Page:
The importance of testing for adrenoleucodystrophy inmales with idiopathic Addison’s disease M D Ronghe, J Barton, P E Jardine, E C Crowne, M H Webster, M Armitage, J T Allen,C G Steward. . . . . . . . . . . . . . . . . . . . . . . . . . . . . . . . . . . . . . . . . . . . . . . . . . . . . . . . . . . . . . . . . . . . . . . . . . . . . . . . . . . . . . . . . . . . . . . . . . . . . . . . . . . . . . . . . . . . . . . . . . . . .
X linked adrenoleucodystrophy (X-ALD) is considered to be a rare cause of Addison’s disease, although several small series suggest a high incidence in young Addisonian males. A survey in the south west of . . . . . . . . . . . . . . . . . . . . . . .
England identified 12 male patients diagnosed with Addison’s disease in the period 1987–99. In 10 of these (83%) X-ALD was the underlying cause; the other two were of autoimmune aetiology. Five boys had developed Addison’s disease subsequent to the diagnosis of X-ALD. Of the remaining five, in three boys the diagnosis of X-ALD was considerably delayed (by six months to two years from that of Addi- Children, Upper MaudlinStreet, Bristol BS2 8BJ, UK; son’s disease) and in two it was only made as a result of this survey. We also identified a patient who presented with Addison’s disease at the age of 5 years but was only diagnosed as having X-ALD at theage of 34 years; in the interim his diagnosis of adrenomyeloneuropathy had been missed. Our experi- ence highlights the absolute necessity of measuring very long chain fatty acids in all males with idio- . . . . . . . . . . . . . . . . . . . . . . .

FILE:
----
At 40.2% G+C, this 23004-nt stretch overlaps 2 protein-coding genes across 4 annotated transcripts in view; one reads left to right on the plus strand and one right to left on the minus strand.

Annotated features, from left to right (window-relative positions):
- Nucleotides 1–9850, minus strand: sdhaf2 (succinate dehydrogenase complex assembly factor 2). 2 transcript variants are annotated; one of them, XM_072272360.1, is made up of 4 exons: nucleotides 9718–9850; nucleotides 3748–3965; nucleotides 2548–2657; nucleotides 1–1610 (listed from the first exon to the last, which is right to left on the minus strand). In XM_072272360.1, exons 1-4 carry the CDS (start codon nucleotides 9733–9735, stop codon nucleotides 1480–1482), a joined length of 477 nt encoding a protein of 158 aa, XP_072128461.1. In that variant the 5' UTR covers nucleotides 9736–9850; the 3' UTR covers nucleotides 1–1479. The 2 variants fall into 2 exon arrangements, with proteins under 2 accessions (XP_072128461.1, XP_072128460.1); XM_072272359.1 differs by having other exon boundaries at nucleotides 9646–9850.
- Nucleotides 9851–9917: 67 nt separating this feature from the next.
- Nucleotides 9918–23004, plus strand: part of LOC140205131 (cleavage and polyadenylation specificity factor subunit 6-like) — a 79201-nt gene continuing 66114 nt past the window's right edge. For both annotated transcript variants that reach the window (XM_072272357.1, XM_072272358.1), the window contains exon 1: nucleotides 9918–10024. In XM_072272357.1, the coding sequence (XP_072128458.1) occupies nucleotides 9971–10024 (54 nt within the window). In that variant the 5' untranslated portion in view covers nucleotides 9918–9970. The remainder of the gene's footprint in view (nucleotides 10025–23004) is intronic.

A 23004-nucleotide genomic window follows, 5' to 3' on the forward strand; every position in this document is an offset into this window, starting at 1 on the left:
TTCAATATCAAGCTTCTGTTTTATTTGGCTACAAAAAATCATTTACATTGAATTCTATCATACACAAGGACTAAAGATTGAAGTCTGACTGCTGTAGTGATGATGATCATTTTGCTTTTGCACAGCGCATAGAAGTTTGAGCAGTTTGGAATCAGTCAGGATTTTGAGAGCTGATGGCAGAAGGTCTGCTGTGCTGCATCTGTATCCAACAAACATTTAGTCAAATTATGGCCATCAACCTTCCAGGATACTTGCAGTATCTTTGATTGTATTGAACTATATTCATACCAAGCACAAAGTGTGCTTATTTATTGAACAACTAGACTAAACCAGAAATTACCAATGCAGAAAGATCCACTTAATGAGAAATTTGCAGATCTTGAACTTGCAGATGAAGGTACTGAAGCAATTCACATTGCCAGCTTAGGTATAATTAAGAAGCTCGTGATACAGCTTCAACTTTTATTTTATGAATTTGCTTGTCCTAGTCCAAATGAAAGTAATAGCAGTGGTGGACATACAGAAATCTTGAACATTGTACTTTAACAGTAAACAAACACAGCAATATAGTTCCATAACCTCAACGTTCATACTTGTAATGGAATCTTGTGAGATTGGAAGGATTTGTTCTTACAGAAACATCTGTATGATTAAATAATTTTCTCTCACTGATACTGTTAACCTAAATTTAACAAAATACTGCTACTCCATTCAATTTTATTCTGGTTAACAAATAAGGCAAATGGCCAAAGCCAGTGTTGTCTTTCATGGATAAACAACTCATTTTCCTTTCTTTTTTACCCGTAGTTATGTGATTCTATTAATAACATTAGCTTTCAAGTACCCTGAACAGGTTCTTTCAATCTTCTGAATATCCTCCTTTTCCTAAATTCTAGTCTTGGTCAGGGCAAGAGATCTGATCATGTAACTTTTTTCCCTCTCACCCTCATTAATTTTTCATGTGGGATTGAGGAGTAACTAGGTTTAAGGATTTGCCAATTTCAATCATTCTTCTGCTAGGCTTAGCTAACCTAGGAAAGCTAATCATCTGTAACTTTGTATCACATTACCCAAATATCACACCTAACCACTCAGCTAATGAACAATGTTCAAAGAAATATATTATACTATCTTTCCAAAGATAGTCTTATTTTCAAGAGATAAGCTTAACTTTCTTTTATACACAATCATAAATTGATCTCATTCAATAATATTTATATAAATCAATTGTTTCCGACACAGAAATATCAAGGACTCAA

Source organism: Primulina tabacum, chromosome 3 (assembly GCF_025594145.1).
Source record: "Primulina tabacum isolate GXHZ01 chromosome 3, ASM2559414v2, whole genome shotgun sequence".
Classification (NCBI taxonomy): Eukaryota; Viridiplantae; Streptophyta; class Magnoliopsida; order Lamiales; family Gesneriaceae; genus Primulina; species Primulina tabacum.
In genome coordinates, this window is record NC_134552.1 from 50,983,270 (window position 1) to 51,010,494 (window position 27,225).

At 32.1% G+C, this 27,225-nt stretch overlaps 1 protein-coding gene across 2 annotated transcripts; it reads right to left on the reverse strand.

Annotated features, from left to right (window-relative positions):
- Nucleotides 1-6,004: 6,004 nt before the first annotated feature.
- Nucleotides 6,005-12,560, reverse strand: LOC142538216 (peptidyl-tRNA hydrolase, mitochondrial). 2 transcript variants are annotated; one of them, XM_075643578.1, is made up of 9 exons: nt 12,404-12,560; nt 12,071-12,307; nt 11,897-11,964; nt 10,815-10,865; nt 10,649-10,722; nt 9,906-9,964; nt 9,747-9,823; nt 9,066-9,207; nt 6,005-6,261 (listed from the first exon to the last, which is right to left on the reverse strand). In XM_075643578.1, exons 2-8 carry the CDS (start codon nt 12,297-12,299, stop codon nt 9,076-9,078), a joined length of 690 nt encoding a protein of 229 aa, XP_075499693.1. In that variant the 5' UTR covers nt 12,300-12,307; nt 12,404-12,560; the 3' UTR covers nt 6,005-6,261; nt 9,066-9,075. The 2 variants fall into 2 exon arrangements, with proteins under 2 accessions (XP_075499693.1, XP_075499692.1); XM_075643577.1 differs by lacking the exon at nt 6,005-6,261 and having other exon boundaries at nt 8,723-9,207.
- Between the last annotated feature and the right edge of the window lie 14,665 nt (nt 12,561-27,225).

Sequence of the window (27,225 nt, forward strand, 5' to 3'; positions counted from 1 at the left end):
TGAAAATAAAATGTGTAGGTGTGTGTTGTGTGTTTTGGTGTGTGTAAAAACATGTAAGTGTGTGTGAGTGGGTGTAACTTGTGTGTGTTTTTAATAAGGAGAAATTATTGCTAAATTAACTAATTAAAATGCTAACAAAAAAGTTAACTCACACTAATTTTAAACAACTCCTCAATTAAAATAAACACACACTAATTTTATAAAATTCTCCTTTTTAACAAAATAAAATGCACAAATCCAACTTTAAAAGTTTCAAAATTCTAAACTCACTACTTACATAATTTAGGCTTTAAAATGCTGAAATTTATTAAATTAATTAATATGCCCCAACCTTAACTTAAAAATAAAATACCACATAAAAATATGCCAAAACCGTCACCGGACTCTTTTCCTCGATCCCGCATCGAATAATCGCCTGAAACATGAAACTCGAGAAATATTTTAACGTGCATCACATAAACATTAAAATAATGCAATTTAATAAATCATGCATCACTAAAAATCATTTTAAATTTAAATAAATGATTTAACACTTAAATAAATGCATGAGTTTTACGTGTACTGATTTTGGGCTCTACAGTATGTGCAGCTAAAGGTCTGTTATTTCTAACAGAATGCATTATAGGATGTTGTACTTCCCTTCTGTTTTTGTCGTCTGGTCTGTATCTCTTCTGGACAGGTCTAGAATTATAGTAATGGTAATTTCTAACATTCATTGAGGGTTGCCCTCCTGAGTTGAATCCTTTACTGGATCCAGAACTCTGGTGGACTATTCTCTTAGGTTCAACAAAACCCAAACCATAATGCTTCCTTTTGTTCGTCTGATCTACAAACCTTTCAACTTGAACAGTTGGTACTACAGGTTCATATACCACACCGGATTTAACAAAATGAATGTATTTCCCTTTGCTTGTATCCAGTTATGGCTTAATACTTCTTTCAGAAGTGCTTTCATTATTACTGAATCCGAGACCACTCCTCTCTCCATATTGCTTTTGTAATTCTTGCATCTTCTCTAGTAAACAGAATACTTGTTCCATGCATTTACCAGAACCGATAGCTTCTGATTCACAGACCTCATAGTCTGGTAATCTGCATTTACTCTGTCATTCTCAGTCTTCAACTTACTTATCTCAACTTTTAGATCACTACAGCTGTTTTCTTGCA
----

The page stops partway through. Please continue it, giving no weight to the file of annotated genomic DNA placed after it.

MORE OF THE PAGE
ThetermXlinkedadrenoleucodystrophy(X-ALD)denotes whenhedevelopedbehaviouralproblemsandschoolfailure a group of diseases caused by defects in the ALD gene at (patient A in table 2). We subsequently performed a search of Xq28, which encodes a peroxisomal ATP binding cassette the diagnostic index at the Royal Hospital for Sick Children, transporter protein.1 Gene defects result in an extremely vari- Bristol and sent a questionnaire to paediatricians and able phenotype (see table 1), including a presymptomatic endocrinologists throughout the south west of England form, isolated adrenal insufficiency, devastating childhood asking for notification of previous cases of Addison’s disease in cerebral ALD (C-ALD), adult C-ALD, and adrenomyeloneu- boys aged less than 16 years. Children with established ropathy (AMN)—a disease causing spastic paraparesis and aetiology (such as multiple endocrine deficiencies caused by peripheral neuropathy in the second decade or beyond and autoimmune disease or autoimmune polyendocrinopathy leading to progressive impairment and early death. Despite candidiasis ectodermal dystrophy) were excluded.
this array of subtypes and identification of at least 200 differ- The diagnosis of primary adrenal failure was made on the ent mutations, there appears to be no phenotype/genotype basis of raised basal adrenocorticotrophic hormone (ACTH) concentrations, together with a subnormal cortisol response The tissues and body fluids of patients with X-ALD contain to a standard Synacthen test. A standard dose of 250 µg of abnormally high concentrations of unbranched saturated very synthetic ACTH was administered and a peak cortisol value of long chain fatty acids (VLCFA), particularly hexacosanoic acid less than 500 nmol/l indicated adrenal insufficiency.